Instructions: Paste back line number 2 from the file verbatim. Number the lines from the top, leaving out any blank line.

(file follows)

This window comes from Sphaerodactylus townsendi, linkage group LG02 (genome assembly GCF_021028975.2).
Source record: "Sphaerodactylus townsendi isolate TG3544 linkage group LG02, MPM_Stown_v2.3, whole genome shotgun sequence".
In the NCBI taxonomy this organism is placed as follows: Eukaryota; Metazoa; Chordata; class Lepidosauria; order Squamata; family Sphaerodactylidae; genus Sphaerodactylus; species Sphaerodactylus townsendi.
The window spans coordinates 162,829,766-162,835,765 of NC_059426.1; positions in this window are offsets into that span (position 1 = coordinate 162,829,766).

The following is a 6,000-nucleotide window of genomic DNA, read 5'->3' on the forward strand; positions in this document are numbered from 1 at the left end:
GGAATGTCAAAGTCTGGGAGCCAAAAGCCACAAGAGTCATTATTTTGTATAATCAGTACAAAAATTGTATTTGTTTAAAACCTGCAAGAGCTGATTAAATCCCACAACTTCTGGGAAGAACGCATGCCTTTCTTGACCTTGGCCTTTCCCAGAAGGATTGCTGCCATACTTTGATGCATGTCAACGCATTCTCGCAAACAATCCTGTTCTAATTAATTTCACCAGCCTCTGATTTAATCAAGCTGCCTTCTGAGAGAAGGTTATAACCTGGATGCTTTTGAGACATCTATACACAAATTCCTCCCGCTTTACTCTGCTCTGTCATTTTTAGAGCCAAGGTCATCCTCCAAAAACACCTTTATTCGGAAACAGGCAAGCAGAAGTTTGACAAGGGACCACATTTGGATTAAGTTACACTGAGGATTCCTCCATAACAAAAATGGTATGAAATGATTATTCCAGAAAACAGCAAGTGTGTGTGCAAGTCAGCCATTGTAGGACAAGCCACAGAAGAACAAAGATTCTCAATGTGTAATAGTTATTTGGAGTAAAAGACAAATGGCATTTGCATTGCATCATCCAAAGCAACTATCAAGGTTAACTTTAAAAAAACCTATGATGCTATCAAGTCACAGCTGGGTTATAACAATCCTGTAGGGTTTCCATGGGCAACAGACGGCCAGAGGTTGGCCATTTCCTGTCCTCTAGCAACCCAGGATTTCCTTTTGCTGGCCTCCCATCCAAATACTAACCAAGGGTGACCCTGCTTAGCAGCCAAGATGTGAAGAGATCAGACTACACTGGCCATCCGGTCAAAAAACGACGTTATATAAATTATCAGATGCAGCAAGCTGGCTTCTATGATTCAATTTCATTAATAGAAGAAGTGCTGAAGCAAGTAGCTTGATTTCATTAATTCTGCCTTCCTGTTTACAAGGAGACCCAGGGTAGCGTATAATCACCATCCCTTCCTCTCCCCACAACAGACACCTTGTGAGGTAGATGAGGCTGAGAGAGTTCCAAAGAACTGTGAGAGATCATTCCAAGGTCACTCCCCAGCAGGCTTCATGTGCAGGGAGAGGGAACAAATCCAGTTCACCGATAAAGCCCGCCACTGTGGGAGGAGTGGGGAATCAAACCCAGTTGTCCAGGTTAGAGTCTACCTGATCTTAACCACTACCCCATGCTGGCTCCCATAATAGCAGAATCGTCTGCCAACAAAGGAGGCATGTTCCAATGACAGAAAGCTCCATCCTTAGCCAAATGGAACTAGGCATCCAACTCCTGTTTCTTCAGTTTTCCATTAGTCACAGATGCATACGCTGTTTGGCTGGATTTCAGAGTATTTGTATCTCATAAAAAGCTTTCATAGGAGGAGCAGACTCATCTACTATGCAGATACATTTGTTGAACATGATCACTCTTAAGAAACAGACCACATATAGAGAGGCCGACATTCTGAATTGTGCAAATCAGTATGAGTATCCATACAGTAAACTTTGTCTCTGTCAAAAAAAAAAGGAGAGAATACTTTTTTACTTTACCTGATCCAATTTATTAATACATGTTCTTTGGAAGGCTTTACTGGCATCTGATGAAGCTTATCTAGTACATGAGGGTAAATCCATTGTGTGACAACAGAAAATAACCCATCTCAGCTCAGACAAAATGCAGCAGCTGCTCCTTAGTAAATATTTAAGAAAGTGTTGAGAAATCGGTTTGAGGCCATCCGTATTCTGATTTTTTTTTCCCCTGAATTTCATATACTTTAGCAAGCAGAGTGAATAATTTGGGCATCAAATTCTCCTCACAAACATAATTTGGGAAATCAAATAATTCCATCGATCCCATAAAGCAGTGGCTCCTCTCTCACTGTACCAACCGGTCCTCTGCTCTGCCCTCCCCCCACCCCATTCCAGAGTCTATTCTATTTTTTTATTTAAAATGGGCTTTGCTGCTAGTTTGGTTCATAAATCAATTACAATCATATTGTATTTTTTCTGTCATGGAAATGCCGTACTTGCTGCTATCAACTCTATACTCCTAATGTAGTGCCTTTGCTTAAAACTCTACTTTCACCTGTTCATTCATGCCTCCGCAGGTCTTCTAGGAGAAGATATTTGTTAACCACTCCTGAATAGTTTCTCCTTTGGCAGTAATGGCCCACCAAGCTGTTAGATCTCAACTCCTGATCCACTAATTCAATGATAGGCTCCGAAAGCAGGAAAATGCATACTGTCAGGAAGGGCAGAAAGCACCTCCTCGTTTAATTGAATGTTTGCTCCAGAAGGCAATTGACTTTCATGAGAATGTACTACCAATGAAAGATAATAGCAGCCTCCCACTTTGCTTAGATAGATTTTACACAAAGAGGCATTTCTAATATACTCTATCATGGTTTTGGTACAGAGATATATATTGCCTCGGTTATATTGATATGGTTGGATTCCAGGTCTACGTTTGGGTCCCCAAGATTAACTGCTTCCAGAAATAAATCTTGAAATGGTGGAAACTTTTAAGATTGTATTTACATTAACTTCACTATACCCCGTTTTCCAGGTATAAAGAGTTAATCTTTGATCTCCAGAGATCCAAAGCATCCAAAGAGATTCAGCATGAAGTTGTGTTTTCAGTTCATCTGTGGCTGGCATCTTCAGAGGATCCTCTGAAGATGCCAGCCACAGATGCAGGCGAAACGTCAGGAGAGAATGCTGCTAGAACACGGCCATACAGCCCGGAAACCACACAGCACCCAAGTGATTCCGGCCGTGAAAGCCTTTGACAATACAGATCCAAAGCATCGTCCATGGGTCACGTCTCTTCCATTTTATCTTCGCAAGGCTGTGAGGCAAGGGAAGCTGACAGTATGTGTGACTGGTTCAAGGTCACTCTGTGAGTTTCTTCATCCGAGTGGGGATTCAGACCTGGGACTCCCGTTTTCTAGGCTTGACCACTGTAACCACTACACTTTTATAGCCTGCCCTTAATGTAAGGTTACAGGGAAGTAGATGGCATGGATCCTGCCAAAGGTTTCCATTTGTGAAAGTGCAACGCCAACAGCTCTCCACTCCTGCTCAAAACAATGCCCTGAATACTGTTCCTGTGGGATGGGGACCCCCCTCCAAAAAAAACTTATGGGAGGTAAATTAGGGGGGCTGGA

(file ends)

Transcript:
Source record: "Sphaerodactylus townsendi isolate TG3544 linkage group LG02, MPM_Stown_v2.3, whole genome shotgun sequence".